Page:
The Corporate Practice of Medicine
For clinicians practicing chiropractic medicine or acupuncture, the laws regulating ownership of medical professional corporations have become increasingly complex. Many states, Florida among them, now have statutes that restrict how medical professionals may organize ownership of their corporations and who may share professional fees with whom. Only a licensed physician, these states hold, may actually own – or practice medicine through – a medical professional corporation. As such, if part of the ownership or control rests with someone who, despite perhaps being skilled enough to treat patients, is not actually a licensed doctor, the entire enterprise is deemed to be illegal. Because of this, any claims for payment by insurance companies that the medical company has submitted may be subject to claims of insurance fraud – regardless of whether services were or were not properly performed – simply on the grounds that the company wasn’t properly organized initially. There’s no requirement that the insurance company demonstrate that the improper incorporation compromised patient care or otherwise caused actual harm; the problematic incorporation alone is sufficient, legally speaking, to make each and every one of the company’s bills fraudulent.
Serious Criminal Penalties Can Result
Not only can incorrectly incorporating the company – engaging in the so-called illegal “corporate practice of medicine” – lead to civil liability, wherein the insurer attempts to reclaim money paid to the medical provider, it can have serious criminal consequences. The federal Racketeer-Influenced and Corrupt Organizations Act (usually known as “RICO”) provides the government with tools to prosecute illegal incorporation. Under RICO, the government presents the facts as though the organization of the medical professional company represented a conscious scheme to defraud insurance companies by misrepresentation of its legal status. RICO requires the government to prove two or more acts constituting a so-called “predicate felony” within a ten-year period that constituted a pattern of fraudulent activity. A predicate felony includes any act of wire or mail fraud. As such, the theory becomes that each time a bill from the medical provider was transmitted via the mail or electronically, an act of wire or mail fraud was committed, since the bill represented that the company was incorporated in accordance with state law when, in fact, it was not. Thus, a simple failure to comply with the medical corporation licensing statutes becomes converted into charges of a criminal conspiracy.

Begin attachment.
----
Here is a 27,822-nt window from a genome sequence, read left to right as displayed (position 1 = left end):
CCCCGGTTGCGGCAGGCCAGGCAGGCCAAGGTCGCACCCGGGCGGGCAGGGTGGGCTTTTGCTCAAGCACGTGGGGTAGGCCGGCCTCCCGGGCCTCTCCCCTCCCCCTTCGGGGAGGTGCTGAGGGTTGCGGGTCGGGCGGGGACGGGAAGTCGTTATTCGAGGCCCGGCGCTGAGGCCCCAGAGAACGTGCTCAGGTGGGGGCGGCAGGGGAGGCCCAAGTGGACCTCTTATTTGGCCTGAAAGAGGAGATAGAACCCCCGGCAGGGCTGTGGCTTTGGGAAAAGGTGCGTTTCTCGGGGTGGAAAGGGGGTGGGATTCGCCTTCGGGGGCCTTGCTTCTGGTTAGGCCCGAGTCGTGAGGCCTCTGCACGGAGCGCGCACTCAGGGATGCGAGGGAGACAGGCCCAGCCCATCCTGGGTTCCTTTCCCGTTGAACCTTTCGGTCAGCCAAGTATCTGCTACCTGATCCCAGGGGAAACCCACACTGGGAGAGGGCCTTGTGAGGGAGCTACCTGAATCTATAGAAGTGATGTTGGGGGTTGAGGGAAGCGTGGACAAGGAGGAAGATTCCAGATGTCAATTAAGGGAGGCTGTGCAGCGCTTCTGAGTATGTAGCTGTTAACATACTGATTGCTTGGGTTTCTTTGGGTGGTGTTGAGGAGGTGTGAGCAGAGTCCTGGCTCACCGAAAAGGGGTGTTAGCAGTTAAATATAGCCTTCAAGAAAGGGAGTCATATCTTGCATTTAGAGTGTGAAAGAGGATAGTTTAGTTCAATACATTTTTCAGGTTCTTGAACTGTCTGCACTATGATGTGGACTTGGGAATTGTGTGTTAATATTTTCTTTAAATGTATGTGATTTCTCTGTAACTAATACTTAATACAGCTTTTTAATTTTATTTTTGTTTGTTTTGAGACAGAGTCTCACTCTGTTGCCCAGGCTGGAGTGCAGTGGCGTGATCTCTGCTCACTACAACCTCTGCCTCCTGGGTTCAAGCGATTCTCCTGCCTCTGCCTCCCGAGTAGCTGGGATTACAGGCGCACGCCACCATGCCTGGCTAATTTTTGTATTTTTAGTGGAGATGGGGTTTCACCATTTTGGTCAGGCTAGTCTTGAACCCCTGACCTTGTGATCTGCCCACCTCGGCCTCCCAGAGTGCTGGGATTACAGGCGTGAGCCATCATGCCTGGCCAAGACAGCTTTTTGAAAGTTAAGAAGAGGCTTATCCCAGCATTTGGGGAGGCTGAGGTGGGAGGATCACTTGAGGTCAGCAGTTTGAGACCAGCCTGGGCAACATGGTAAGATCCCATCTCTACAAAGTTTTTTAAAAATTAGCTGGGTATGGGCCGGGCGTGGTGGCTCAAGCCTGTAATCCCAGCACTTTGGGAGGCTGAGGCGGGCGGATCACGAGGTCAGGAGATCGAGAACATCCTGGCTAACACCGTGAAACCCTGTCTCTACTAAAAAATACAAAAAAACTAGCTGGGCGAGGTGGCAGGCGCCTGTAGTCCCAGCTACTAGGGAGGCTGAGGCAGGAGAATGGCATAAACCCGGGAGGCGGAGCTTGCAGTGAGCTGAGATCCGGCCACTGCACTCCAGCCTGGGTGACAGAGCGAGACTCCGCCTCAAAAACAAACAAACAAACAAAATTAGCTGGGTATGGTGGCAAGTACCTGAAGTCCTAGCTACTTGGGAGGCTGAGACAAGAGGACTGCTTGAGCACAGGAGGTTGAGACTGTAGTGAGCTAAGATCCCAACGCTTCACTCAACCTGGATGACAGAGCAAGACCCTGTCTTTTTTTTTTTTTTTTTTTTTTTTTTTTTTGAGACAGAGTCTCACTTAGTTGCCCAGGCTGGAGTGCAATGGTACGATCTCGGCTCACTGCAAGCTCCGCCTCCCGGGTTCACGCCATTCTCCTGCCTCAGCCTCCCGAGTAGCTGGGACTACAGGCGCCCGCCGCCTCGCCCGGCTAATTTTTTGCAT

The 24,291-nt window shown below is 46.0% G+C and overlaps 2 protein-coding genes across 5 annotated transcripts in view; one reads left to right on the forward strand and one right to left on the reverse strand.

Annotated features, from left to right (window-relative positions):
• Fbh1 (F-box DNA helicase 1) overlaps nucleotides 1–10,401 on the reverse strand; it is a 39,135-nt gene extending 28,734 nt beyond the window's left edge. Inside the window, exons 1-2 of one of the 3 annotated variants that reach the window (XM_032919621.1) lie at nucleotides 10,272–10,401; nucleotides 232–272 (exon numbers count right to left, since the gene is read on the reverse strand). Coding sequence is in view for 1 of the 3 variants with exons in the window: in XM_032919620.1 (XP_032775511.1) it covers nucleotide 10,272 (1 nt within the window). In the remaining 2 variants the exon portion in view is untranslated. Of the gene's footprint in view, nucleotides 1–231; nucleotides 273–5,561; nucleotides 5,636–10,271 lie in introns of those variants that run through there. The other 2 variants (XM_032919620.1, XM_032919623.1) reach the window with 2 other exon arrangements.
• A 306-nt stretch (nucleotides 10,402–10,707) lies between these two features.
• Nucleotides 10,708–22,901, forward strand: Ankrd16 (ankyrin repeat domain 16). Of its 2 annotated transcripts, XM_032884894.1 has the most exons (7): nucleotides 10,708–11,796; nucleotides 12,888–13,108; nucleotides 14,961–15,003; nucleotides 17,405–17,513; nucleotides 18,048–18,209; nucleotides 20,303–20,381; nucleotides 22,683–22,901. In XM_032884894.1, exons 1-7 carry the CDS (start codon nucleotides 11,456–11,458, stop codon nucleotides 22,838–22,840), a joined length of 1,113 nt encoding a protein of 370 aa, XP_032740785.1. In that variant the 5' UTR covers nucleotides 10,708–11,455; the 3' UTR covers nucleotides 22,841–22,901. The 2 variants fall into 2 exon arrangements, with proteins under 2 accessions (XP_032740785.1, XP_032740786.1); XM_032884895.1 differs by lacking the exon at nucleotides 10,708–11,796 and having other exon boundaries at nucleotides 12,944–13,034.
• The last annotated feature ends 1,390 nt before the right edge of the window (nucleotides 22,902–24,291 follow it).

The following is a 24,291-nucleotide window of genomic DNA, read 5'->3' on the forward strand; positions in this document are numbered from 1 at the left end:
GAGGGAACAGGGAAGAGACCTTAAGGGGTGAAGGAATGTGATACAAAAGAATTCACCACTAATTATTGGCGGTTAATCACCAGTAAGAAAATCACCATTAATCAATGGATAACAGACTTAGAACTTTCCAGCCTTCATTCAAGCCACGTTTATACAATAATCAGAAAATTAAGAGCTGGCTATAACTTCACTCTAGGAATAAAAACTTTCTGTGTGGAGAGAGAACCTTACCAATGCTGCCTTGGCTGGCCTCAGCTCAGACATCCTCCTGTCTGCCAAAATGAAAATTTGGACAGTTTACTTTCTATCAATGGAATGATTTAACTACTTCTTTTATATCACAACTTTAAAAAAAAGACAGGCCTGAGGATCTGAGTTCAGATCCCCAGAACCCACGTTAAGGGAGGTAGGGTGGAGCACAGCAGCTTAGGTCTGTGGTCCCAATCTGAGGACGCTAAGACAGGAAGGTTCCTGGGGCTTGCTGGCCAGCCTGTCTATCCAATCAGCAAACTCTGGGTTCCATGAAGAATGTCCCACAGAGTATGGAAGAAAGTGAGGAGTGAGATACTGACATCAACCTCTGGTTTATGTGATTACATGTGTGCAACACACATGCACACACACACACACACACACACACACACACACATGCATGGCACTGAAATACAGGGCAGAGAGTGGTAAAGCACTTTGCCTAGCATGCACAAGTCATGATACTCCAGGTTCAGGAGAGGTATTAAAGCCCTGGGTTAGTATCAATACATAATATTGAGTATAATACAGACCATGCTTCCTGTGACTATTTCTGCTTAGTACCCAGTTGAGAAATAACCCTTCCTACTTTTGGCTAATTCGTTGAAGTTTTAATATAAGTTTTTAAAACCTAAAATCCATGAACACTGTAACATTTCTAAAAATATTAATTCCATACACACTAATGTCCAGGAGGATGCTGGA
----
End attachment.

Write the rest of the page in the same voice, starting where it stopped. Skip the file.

Defense Counsel Makes the Difference
Fortunately for criminal defendants, not all such prosecutions succeed. The question of who actually owns or controls a corporation is not simply a matter of what is or isn’t written on a particular piece of paper filed with the secretary of state’s office. Rather, the question is who actually managed its day to day operations, made business decisions on its behalf, controlled hiring and firing of employees, and directed its financial decision-making. Proving this is much more complicated than the uncomplicated (though clever) portrait of a criminal conspiracy painted above. It’s essential, though, that the government show that, in practice as well as in theory, the corporation’s profits somehow were controlled by persons who weren’t legally eligible to practice medicine in it.
If you’re facing these sorts of healthcare fraud or insurance fraud charges, you need an attorney who will hold the government to this burden of proof and prevent it from turning a technical molehill into a criminal mountain. Get in touch with Miami based Jeffrey S. Weiner, P.A. today.